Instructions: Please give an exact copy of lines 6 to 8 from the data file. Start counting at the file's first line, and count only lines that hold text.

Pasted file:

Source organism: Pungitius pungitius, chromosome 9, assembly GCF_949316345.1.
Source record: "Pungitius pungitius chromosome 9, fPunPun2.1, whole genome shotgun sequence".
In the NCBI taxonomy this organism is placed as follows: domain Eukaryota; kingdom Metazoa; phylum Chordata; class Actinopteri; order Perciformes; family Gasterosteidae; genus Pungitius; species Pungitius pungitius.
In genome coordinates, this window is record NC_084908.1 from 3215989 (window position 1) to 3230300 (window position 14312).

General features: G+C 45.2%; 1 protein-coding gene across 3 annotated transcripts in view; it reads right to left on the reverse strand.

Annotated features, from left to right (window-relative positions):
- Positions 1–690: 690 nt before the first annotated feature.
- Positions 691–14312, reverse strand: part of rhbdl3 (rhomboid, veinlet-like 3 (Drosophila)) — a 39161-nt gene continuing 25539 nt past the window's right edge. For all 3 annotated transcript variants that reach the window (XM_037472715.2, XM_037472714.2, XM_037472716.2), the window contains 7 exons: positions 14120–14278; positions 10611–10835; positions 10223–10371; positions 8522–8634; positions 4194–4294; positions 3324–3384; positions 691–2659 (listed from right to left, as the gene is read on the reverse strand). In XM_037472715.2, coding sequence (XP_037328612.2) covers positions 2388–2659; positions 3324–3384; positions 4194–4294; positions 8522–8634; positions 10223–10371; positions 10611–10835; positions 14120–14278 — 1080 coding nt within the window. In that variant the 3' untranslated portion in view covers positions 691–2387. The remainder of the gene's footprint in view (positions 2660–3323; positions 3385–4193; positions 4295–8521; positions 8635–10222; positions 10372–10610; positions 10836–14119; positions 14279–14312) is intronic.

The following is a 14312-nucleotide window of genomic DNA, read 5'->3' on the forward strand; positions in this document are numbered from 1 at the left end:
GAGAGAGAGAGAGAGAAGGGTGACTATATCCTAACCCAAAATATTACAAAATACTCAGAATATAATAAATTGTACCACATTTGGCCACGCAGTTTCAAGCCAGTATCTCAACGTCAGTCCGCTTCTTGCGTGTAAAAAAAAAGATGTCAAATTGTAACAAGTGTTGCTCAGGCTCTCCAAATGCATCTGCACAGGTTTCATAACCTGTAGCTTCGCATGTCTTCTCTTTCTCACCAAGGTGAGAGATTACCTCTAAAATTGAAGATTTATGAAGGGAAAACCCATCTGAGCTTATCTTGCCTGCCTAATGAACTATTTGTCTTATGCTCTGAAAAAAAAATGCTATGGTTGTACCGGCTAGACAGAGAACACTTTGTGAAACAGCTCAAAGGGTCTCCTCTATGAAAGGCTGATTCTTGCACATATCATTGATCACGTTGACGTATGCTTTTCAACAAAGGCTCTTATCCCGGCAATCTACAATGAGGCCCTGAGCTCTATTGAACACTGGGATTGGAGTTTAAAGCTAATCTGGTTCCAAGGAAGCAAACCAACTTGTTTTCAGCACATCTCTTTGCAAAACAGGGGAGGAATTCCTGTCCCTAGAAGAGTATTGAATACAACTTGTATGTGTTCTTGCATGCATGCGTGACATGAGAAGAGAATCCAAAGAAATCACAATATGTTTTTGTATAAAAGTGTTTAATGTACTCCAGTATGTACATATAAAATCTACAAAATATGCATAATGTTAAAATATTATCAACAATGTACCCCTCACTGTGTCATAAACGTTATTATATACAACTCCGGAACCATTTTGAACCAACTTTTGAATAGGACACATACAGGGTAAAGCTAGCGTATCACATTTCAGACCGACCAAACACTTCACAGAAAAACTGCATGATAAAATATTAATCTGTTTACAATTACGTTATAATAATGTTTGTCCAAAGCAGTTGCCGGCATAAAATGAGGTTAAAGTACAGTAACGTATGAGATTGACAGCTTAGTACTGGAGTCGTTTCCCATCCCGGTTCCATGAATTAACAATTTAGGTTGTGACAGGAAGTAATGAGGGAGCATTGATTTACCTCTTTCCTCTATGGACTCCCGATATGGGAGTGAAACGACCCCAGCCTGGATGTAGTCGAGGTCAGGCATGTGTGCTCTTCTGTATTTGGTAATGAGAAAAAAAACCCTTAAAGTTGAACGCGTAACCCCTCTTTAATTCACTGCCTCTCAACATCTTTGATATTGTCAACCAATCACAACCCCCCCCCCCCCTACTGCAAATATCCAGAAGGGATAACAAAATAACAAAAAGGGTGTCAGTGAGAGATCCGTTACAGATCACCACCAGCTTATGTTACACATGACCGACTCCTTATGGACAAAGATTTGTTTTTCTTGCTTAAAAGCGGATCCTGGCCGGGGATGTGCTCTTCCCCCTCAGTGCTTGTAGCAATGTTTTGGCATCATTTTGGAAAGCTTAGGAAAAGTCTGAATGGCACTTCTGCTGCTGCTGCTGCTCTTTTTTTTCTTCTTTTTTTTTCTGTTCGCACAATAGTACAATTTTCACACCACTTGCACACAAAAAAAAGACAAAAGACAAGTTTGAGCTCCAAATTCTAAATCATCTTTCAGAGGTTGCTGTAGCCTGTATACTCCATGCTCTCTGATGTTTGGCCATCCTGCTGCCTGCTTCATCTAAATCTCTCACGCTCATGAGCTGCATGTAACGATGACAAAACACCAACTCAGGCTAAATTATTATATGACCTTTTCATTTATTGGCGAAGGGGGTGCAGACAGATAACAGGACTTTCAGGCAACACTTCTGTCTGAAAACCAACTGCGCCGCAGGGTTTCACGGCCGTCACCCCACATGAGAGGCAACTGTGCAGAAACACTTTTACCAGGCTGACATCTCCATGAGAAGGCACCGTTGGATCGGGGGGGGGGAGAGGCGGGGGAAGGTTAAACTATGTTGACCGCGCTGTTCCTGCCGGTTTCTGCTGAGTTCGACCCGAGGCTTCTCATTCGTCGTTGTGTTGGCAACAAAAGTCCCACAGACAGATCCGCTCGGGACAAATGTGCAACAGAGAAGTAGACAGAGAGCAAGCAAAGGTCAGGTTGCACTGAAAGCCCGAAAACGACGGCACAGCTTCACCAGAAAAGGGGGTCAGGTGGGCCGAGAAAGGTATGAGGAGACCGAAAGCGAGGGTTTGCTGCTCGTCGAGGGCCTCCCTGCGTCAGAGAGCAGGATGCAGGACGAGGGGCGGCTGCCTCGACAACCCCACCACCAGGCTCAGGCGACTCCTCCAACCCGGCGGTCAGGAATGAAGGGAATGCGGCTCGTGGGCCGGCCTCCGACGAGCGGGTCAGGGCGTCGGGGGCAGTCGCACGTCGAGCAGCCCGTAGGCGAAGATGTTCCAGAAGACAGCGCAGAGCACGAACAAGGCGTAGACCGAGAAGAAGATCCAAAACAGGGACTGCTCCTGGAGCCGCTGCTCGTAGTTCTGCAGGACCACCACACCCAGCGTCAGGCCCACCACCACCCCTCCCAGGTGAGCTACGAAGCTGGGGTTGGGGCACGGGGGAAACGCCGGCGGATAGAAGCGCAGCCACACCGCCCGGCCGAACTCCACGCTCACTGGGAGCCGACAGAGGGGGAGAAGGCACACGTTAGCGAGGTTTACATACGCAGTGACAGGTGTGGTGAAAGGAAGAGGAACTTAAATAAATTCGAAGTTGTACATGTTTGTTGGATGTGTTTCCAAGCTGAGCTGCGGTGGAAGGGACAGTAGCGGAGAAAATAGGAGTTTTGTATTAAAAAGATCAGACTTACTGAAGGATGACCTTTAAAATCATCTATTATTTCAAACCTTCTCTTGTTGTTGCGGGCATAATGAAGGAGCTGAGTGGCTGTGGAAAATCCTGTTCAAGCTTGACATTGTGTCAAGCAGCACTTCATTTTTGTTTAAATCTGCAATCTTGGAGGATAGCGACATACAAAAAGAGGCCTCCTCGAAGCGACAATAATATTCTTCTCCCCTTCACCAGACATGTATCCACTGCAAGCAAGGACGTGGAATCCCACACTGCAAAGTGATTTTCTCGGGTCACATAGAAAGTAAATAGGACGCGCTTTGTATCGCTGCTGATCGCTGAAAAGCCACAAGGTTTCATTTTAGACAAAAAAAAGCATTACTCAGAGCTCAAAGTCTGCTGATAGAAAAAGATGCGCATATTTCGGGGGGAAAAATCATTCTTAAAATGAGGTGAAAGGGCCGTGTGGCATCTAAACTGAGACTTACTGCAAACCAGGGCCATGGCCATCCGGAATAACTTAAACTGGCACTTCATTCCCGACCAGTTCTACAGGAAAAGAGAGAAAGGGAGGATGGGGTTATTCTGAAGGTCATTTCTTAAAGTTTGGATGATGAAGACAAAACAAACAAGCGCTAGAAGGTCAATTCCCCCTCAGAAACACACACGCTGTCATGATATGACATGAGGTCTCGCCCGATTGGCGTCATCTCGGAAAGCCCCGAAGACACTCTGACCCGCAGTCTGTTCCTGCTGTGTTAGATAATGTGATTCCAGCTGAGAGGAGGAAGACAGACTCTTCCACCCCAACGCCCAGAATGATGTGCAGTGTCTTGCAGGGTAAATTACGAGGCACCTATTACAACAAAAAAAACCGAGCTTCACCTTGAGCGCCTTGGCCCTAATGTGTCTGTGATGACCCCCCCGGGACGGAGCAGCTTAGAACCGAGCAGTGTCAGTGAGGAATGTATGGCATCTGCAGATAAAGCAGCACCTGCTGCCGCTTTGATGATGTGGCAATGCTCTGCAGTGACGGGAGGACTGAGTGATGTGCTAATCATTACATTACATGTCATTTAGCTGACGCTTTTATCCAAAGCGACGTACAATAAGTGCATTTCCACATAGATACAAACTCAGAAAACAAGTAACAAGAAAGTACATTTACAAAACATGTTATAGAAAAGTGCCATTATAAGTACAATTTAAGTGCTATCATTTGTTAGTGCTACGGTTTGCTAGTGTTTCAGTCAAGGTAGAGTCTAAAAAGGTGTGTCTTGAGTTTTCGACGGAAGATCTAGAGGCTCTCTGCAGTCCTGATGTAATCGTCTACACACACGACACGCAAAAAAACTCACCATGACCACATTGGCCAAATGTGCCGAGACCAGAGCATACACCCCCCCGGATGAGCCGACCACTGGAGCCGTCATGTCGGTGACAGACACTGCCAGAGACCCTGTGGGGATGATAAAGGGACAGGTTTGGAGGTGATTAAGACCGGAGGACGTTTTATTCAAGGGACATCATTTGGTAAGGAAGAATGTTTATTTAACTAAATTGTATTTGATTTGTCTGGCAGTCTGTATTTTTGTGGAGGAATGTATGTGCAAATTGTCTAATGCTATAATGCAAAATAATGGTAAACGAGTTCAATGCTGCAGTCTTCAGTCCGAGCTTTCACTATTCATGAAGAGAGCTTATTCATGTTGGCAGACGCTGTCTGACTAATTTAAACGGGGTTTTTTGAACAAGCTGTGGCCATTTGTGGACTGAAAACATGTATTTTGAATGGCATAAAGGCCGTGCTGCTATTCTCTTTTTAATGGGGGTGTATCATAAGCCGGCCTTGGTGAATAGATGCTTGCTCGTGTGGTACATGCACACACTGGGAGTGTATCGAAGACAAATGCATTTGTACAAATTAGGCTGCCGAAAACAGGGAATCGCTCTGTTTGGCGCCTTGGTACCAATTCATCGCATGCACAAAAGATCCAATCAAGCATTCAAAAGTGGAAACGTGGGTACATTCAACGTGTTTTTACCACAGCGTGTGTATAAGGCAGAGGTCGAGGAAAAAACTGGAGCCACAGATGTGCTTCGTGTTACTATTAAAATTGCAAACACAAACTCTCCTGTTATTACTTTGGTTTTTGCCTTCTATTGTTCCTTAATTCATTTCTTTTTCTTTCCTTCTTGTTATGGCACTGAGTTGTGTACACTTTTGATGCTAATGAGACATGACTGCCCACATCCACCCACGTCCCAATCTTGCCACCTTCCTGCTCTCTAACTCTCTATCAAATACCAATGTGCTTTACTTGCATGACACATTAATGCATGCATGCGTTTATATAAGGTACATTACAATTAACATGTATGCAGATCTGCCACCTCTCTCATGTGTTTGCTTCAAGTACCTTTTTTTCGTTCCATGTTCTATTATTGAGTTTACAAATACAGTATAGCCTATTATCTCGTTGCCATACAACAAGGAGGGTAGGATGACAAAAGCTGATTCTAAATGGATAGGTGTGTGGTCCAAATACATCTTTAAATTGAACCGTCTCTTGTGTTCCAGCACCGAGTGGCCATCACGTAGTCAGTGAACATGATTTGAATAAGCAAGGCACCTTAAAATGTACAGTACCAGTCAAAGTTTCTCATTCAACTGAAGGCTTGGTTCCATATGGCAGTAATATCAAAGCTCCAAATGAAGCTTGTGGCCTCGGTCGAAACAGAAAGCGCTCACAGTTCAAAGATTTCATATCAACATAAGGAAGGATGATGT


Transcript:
Annotated features, from left to right (window-relative positions):
- Positions 1–690: 690 nt before the first annotated feature.
- Positions 691–14312, reverse strand: part of rhbdl3 (rhomboid, veinlet-like 3 (Drosophila)) — a 39161-nt gene continuing 25539 nt past the window's right edge. For all 3 annotated transcript variants that reach the window (XM_037472715.2, XM_037472714.2, XM_037472716.2), the window contains 7 exons: positions 14120–14278; positions 10611–10835; positions 10223–10371; positions 8522–8634; positions 4194–4294; positions 3324–3384; positions 691–2659 (listed from right to left, as the gene is read on the reverse strand). In XM_037472715.2, coding sequence (XP_037328612.2) covers positions 2388–2659; positions 3324–3384; positions 4194–4294; positions 8522–8634; positions 10223–10371; positions 10611–10835; positions 14120–14278 — 1080 coding nt within the window. In that variant the 3' untranslated portion in view covers positions 691–2387. The remainder of the gene's footprint in view (positions 2660–3323; positions 3385–4193; positions 4295–8521; positions 8635–10222; positions 10372–10610; positions 10836–14119; positions 14279–14312) is intronic.